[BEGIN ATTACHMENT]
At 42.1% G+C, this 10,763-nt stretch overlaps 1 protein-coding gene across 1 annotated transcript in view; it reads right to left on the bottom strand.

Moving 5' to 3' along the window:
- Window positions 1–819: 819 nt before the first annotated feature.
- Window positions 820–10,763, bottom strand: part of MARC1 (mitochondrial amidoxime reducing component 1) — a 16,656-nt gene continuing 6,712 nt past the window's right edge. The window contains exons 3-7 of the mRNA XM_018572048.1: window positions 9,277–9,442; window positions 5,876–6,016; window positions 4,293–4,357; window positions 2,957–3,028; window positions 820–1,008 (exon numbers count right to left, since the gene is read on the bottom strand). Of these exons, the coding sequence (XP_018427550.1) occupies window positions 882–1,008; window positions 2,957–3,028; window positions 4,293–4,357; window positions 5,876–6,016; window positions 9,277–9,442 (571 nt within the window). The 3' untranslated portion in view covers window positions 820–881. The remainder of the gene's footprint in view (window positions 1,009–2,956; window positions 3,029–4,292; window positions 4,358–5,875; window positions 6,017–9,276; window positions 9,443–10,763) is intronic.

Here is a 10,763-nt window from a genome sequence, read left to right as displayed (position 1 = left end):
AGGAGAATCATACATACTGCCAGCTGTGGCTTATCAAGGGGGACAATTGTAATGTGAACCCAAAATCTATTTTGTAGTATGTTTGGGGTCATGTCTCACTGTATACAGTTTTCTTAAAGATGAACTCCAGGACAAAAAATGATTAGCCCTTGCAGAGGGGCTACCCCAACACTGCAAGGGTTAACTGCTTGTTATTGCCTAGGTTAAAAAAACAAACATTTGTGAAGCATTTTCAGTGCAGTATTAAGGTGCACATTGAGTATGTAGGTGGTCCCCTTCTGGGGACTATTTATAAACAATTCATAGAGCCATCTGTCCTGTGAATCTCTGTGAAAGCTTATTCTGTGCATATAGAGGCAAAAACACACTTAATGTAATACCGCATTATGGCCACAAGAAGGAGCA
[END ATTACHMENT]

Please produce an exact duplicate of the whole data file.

At 42.1% G+C, this 10,763-nt stretch overlaps 1 protein-coding gene across 1 annotated transcript in view; it reads right to left on the bottom strand.

Moving 5' to 3' along the window:
- Window positions 1–819: 819 nt before the first annotated feature.
- Window positions 820–10,763, bottom strand: part of MARC1 (mitochondrial amidoxime reducing component 1) — a 16,656-nt gene continuing 6,712 nt past the window's right edge. The window contains exons 3-7 of the mRNA XM_018572048.1: window positions 9,277–9,442; window positions 5,876–6,016; window positions 4,293–4,357; window positions 2,957–3,028; window positions 820–1,008 (exon numbers count right to left, since the gene is read on the bottom strand). Of these exons, the coding sequence (XP_018427550.1) occupies window positions 882–1,008; window positions 2,957–3,028; window positions 4,293–4,357; window positions 5,876–6,016; window positions 9,277–9,442 (571 nt within the window). The 3' untranslated portion in view covers window positions 820–881. The remainder of the gene's footprint in view (window positions 1,009–2,956; window positions 3,029–4,292; window positions 4,358–5,875; window positions 6,017–9,276; window positions 9,443–10,763) is intronic.

Here is a 10,763-nt window from a genome sequence, read left to right as displayed (position 1 = left end):
AGGAGAATCATACATACTGCCAGCTGTGGCTTATCAAGGGGGACAATTGTAATGTGAACCCAAAATCTATTTTGTAGTATGTTTGGGGTCATGTCTCACTGTATACAGTTTTCTTAAAGATGAACTCCAGGACAAAAAATGATTAGCCCTTGCAGAGGGGCTACCCCAACACTGCAAGGGTTAACTGCTTGTTATTGCCTAGGTTAAAAAAACAAACATTTGTGAAGCATTTTCAGTGCAGTATTAAGGTGCACATTGAGTATGTAGGTGGTCCCCTTCTGGGGACTATTTATAAACAATTCATAGAGCCATCTGTCCTGTGAATCTCTGTGAAAGCTTATTCTGTGCATATAGAGGCAAAAACACACTTAATGTAATACCGCATTATGGCCACAAGAAGGAGCA